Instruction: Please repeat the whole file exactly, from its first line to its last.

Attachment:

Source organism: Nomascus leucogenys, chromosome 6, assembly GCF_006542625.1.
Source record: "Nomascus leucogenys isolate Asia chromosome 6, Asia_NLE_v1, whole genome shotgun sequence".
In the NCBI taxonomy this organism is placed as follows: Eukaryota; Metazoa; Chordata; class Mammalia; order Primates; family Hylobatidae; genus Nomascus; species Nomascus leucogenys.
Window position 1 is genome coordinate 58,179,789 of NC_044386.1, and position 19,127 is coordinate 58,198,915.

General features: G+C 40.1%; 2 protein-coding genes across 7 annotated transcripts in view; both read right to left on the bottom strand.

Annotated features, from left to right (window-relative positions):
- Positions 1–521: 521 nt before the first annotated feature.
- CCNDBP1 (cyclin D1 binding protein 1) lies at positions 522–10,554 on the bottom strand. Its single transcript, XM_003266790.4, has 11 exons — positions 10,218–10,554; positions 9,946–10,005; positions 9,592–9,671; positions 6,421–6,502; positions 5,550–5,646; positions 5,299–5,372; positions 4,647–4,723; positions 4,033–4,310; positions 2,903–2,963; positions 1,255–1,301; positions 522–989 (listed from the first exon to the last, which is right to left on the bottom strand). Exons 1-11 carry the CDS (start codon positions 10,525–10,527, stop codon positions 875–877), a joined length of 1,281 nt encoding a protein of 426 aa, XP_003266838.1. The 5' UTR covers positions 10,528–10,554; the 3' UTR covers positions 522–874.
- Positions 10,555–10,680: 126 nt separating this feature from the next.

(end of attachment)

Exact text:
Source organism: Nomascus leucogenys, chromosome 6, assembly GCF_006542625.1.
Source record: "Nomascus leucogenys isolate Asia chromosome 6, Asia_NLE_v1, whole genome shotgun sequence".
In the NCBI taxonomy this organism is placed as follows: Eukaryota; Metazoa; Chordata; class Mammalia; order Primates; family Hylobatidae; genus Nomascus; species Nomascus leucogenys.
Window position 1 is genome coordinate 58,179,789 of NC_044386.1, and position 19,127 is coordinate 58,198,915.

General features: G+C 40.1%; 2 protein-coding genes across 7 annotated transcripts in view; both read right to left on the bottom strand.

Annotated features, from left to right (window-relative positions):
- Positions 1–521: 521 nt before the first annotated feature.
- CCNDBP1 (cyclin D1 binding protein 1) lies at positions 522–10,554 on the bottom strand. Its single transcript, XM_003266790.4, has 11 exons — positions 10,218–10,554; positions 9,946–10,005; positions 9,592–9,671; positions 6,421–6,502; positions 5,550–5,646; positions 5,299–5,372; positions 4,647–4,723; positions 4,033–4,310; positions 2,903–2,963; positions 1,255–1,301; positions 522–989 (listed from the first exon to the last, which is right to left on the bottom strand). Exons 1-11 carry the CDS (start codon positions 10,525–10,527, stop codon positions 875–877), a joined length of 1,281 nt encoding a protein of 426 aa, XP_003266838.1. The 5' UTR covers positions 10,528–10,554; the 3' UTR covers positions 522–874.
- Positions 10,555–10,680: 126 nt separating this feature from the next.